The U.S. Court of Appeals for the District of Columbia ruled last August that trade groups representing the automobile, food and other industries did not have sufficient grounds to challenge the use of the new blend known as E15. In response, API appealed to the Supreme Court in February. The high court could make a decision about whether to hear the case soon.

“E15 could leave millions of consumers with broken-down cars and high repair bills,” said Bob Greco, API’s director of downstream and industry operations. “It could also put motorists in harm’s way when vehicles break down in the middle of a busy highway. We are asking the Supreme Court to step in and protect consumers by striking down EPA’s dangerous E15 mandate before it’s too late.”

API’s brief was filed as a response to assertions by ethanol backers who have asked the Supreme Court to let the previous ruling stand.

The EPA, which approved the new blend in January 2011, gave the OK for it to go on sale last June. The blend, which has been approved for use in cars and light trucks built since 2000 but is banned from older vehicles and light equipment, has been slow to get off the ground. Only a few stations in the Midwest, including a half dozen in Iowa, have sold the E15 blend.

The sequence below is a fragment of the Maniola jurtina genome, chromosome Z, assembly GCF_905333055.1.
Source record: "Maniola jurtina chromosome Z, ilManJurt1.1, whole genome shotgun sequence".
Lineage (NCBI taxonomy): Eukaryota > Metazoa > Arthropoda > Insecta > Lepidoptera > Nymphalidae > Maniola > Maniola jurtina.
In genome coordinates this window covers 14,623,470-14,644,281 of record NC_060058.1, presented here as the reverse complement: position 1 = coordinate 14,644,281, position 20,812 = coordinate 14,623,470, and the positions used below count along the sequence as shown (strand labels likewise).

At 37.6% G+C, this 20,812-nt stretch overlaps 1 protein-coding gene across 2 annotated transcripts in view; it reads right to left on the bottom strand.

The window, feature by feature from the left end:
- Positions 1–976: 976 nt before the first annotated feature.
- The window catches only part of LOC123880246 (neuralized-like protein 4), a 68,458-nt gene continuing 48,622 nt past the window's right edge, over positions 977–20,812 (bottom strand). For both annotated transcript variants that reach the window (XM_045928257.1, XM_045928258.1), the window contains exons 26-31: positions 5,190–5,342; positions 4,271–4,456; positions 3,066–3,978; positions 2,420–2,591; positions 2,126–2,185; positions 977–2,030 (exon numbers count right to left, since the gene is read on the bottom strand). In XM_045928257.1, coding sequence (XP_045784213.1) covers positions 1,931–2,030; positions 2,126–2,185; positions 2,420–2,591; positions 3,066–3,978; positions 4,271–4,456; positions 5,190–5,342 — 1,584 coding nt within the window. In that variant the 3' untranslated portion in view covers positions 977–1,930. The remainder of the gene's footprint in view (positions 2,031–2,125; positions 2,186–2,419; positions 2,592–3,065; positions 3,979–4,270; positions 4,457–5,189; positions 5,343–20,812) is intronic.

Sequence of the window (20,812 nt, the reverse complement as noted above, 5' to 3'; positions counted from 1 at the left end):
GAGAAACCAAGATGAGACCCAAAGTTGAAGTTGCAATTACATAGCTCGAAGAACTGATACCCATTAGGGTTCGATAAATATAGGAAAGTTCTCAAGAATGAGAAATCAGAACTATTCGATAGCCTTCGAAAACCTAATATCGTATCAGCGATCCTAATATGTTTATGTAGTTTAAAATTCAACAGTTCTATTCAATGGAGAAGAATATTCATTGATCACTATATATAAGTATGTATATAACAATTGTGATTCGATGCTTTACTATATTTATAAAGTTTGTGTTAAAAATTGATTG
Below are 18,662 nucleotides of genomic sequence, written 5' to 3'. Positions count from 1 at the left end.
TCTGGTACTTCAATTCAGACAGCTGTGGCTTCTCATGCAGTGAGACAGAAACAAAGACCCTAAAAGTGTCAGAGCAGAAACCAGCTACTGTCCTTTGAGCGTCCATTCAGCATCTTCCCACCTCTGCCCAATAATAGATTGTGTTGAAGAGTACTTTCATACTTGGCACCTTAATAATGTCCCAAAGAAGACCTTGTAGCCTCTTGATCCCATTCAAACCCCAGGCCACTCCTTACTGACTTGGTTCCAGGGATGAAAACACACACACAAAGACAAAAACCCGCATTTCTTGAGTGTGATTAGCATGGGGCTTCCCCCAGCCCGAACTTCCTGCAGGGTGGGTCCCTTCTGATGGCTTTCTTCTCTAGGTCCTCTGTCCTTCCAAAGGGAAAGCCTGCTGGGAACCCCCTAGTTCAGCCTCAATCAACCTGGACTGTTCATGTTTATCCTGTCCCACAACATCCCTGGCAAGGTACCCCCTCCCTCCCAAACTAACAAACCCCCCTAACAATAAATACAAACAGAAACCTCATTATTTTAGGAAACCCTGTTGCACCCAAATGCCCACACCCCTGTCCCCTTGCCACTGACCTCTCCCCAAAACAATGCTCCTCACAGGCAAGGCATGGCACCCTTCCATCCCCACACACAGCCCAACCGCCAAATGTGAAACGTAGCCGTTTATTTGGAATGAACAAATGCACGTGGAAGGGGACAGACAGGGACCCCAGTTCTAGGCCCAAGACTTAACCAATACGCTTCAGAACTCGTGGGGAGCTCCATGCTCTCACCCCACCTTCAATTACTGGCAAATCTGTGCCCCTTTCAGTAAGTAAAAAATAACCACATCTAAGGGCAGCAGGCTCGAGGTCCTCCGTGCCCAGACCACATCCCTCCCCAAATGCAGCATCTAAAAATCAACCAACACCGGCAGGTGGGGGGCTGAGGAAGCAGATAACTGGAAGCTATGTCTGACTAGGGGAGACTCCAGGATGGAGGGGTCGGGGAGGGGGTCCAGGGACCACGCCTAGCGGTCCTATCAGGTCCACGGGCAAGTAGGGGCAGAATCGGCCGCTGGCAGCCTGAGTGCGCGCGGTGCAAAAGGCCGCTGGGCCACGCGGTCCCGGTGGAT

Ethanol groups said appeal to the Supreme Court was the latest sign of desperation by the oil and gas industry.

“API is basically presenting evidence to prove they will do whatever they can to keep from having to compete with any other fuels,” said Ron Lamberty, senior vice president for the American Coalition for Ethanol. “Big Oil will take any approach available to delay E15 implementation while continuing its public smear campaign against it.”